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February 1, 2009
Hagerstown Community College's Center for Continuing Education is offering an introductory finance course called "Understanding the Stock Market. " The course is taught by HCC instructor Gaye McGovern and will cover the basics needed to understand the stock market, including topics such as asset classes; savings versus investing; risk and reward; how to invest in stocks, bonds and cash equivalents; and how to find investments that will help you meet your long-term financial goals.
January 7, 2008
A team of four Greenbrier Elementary School fifth-graders finished first in the elementary school category of The Stock Market Game. Winning team members are Jacob Fishkin, Jeffrey Bennett, Zachary El Mohandes and Brandon Potter. Teams from Maryland and the District of Columbia participated in the online simulation, investing a hypothetical $100,000 over 10 weeks between October and December. Greenbrier's winning team produced a return of more than 27 percent over its original investment.
September 18, 1997
By CLYDE FORD Staff Writer, Charles Town SHEPHERDSTOWN, W.Va. - As West Virginia Gov. Cecil Underwood recently toured the new science center at Shepherd College, he told how much more money would be available if the state did not have to spend nearly $315 million a year on the pension system. For a while during the recent tour, he made his visit a campaign stop for Amendment 1. A special statewide election is being held Saturday, Sept. 27 for West Virginians to decide whether or not to allow the state to invest pension funds in the stock market.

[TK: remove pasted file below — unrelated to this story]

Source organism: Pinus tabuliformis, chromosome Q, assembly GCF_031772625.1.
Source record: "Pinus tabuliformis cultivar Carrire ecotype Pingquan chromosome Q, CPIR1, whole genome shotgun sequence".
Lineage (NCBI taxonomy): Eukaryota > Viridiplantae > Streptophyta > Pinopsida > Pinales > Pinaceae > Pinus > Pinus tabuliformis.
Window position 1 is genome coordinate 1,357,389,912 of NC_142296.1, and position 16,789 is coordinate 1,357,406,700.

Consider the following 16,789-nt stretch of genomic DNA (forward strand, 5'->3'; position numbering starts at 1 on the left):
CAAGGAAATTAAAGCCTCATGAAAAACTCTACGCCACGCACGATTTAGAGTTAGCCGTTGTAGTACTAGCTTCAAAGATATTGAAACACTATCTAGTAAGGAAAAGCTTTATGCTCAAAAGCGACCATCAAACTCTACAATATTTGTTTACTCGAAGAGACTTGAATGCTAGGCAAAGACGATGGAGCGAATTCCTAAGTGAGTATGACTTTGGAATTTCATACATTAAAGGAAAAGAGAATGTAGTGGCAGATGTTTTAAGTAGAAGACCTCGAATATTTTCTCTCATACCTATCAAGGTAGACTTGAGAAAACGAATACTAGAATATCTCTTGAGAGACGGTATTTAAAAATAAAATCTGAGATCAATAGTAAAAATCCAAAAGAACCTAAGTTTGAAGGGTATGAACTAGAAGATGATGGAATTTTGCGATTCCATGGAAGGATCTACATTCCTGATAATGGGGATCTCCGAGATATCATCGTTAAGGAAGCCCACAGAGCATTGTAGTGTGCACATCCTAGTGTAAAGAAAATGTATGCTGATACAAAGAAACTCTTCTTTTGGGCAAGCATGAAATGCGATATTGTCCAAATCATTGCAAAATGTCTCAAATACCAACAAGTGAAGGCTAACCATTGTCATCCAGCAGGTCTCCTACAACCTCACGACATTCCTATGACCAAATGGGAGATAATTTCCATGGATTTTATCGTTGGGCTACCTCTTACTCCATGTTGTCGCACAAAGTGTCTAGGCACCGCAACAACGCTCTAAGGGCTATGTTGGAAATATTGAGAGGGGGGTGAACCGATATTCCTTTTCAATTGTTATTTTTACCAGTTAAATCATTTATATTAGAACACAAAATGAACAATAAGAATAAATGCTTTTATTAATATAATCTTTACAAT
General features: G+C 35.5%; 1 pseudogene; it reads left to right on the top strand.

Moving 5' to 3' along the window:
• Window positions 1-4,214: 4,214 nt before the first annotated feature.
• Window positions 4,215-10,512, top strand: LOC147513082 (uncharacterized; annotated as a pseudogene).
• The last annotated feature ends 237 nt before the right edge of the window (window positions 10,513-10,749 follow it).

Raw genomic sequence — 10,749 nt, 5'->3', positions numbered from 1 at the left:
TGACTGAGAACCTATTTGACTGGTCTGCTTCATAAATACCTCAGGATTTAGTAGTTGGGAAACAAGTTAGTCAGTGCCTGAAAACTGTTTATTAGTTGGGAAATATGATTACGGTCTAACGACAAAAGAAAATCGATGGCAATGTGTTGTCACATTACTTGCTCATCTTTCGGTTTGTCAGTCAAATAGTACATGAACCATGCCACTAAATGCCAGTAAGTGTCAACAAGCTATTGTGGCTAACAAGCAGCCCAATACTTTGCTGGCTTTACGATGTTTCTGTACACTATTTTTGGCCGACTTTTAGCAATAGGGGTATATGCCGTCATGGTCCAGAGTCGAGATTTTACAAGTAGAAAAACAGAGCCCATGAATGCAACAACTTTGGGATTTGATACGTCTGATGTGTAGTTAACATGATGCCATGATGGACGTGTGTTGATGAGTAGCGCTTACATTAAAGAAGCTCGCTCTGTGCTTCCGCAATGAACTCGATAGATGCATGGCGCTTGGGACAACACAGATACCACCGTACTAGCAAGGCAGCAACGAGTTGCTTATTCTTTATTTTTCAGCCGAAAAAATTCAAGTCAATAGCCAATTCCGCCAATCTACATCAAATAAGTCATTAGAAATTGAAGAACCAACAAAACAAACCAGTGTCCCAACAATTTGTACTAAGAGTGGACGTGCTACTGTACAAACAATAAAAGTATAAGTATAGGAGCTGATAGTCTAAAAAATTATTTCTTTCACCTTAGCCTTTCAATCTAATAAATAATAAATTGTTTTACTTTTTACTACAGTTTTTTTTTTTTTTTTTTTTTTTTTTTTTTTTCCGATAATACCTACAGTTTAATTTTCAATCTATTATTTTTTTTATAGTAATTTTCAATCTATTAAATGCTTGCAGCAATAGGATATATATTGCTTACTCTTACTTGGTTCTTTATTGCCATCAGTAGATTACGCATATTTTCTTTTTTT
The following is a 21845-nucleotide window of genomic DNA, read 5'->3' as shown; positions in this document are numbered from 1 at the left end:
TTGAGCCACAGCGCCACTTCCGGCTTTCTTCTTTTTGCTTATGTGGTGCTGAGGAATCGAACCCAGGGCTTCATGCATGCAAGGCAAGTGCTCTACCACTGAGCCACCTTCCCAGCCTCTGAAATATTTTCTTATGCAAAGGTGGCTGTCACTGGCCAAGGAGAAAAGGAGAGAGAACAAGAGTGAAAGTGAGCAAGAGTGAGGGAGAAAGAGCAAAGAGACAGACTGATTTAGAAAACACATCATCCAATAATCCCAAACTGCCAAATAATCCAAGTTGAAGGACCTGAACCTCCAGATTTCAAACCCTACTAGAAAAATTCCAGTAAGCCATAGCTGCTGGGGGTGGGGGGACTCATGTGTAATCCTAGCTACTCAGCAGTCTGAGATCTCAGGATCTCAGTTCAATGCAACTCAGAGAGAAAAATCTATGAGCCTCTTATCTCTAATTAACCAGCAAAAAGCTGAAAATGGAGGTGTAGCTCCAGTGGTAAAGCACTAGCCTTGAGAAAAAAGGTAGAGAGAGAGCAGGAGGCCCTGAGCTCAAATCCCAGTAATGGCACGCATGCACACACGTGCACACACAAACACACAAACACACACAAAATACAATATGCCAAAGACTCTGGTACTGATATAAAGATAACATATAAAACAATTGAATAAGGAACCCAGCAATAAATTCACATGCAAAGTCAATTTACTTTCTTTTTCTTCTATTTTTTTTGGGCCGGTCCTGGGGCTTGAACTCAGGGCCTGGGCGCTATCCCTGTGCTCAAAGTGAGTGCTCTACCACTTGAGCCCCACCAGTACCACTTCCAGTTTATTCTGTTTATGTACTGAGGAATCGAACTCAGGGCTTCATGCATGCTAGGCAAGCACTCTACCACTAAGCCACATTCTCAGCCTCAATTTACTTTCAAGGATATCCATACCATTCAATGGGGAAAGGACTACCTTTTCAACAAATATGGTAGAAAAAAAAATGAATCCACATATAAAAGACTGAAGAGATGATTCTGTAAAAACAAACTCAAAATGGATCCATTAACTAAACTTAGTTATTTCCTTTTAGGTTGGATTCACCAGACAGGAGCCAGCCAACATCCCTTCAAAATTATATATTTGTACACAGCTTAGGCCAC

By TARA REILLY | May 16, 2000
They're far from being investment junkies. They do not plan to have careers on Wall Street. cont. from front page But the team of freshmen and sophomores from South Hagerstown High School won second place in a statewide stock market competition. The team was one of 723 to participate in the Maryland competition of SMG Worldwide's Internet Stock Market Contest. "I thought we were going to come in last," Bryan Williams, 15, said. "Then we just came back, and I don't know how. " In the competition, each team had $100,000 in imaginary money to invest on the New York Stock Exchange, NASDAQ or the American Stock Exchange.
September 22, 1997